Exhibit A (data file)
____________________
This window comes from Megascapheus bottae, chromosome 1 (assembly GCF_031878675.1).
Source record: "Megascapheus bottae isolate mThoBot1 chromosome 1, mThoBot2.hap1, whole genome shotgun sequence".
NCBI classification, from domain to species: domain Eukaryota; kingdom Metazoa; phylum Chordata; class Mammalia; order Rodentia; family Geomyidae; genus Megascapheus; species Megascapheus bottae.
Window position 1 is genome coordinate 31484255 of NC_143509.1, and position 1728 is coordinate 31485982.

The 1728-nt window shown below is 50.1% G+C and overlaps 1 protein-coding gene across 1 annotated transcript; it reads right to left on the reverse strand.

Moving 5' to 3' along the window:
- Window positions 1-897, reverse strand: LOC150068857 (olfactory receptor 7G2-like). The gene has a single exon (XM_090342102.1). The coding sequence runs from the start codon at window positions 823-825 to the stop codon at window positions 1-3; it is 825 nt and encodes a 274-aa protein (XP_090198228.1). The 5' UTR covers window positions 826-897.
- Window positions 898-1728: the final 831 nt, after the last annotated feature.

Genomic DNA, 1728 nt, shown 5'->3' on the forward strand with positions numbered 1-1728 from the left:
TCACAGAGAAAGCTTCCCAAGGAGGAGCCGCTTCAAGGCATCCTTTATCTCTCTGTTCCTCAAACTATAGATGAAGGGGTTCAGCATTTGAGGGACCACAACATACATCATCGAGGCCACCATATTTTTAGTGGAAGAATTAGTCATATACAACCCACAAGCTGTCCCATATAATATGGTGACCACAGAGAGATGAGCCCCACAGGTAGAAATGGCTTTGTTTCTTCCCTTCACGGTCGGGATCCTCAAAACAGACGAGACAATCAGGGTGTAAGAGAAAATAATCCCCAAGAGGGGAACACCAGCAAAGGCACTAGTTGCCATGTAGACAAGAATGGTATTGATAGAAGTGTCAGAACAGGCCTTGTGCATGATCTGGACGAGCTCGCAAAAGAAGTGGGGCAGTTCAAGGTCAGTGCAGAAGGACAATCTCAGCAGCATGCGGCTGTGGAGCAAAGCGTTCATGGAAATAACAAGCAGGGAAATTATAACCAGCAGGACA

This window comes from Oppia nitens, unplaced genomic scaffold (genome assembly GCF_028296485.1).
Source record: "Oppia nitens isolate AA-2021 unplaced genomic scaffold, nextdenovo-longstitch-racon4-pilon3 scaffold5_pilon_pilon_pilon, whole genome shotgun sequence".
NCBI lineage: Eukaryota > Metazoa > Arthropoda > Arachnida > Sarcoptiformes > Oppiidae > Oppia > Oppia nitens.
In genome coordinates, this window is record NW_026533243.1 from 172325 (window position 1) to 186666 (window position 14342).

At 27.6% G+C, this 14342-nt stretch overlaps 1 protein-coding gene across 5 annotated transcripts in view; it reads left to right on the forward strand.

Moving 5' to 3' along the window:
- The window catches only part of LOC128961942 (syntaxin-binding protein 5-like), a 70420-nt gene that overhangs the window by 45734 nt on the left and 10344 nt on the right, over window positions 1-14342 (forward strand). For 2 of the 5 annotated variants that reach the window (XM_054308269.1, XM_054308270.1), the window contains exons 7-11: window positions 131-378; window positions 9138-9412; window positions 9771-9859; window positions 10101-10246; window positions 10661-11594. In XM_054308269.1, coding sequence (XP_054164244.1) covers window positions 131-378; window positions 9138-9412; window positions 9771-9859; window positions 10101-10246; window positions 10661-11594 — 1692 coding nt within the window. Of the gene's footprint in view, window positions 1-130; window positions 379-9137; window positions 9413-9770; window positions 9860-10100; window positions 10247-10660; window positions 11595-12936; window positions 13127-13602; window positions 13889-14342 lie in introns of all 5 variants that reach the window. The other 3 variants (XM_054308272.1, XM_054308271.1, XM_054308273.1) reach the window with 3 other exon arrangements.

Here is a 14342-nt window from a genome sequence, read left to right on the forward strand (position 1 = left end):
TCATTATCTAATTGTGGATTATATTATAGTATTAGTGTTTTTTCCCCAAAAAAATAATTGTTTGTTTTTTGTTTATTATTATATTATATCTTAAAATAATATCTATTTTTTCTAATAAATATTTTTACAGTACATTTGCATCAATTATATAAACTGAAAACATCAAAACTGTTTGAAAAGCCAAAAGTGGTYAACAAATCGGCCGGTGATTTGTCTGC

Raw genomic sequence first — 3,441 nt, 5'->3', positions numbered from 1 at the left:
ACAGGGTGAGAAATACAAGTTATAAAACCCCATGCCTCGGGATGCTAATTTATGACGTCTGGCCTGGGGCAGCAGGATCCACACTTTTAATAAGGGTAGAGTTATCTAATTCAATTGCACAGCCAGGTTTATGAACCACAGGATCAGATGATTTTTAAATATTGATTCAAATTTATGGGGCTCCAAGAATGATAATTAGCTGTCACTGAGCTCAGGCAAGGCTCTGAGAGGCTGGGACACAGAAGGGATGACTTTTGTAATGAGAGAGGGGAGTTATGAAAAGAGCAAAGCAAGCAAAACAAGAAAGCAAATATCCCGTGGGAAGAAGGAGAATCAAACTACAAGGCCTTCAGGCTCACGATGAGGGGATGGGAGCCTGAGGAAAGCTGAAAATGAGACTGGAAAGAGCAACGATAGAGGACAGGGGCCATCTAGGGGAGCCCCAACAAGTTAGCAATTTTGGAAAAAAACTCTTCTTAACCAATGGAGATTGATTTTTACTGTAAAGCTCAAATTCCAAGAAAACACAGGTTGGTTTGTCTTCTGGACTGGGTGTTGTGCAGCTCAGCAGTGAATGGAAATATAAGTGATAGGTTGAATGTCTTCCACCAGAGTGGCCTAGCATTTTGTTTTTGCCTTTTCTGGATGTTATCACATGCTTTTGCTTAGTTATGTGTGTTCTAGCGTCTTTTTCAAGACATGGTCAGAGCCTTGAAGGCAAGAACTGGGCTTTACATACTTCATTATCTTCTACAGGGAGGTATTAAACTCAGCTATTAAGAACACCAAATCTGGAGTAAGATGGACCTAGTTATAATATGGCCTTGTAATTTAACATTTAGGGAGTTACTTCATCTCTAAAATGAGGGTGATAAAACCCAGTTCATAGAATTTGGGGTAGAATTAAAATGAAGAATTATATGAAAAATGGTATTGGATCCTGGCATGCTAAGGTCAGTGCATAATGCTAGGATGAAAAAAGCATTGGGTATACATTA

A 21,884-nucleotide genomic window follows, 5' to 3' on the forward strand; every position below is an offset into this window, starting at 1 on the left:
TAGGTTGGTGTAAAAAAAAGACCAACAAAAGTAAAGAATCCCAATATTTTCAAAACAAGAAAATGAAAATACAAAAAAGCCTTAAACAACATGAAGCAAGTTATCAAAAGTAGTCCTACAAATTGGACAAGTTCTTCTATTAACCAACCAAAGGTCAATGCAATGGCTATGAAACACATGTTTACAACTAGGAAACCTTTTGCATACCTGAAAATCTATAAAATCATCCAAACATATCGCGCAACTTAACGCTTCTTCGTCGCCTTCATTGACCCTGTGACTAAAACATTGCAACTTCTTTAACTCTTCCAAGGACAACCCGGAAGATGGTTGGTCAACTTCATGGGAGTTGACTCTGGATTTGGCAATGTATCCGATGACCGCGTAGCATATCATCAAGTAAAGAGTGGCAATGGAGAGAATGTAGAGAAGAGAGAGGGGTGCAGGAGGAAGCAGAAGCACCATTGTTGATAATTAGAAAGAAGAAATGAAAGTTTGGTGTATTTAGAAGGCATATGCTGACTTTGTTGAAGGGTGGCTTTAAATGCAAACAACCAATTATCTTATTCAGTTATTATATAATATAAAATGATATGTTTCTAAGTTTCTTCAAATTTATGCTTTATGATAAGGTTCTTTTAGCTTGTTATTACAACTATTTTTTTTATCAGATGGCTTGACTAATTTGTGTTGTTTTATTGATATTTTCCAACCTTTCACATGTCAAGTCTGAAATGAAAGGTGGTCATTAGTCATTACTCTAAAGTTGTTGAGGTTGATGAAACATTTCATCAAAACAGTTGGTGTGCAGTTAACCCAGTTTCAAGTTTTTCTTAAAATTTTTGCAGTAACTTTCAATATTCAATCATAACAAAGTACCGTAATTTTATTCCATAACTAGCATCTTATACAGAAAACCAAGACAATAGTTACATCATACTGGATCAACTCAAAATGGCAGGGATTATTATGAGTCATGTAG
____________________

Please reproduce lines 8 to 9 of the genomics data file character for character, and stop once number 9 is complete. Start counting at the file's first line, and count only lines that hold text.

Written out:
- Window positions 898-1728: the final 831 nt, after the last annotated feature.

Genomic DNA, 1728 nt, shown 5'->3' on the forward strand with positions numbered 1-1728 from the left: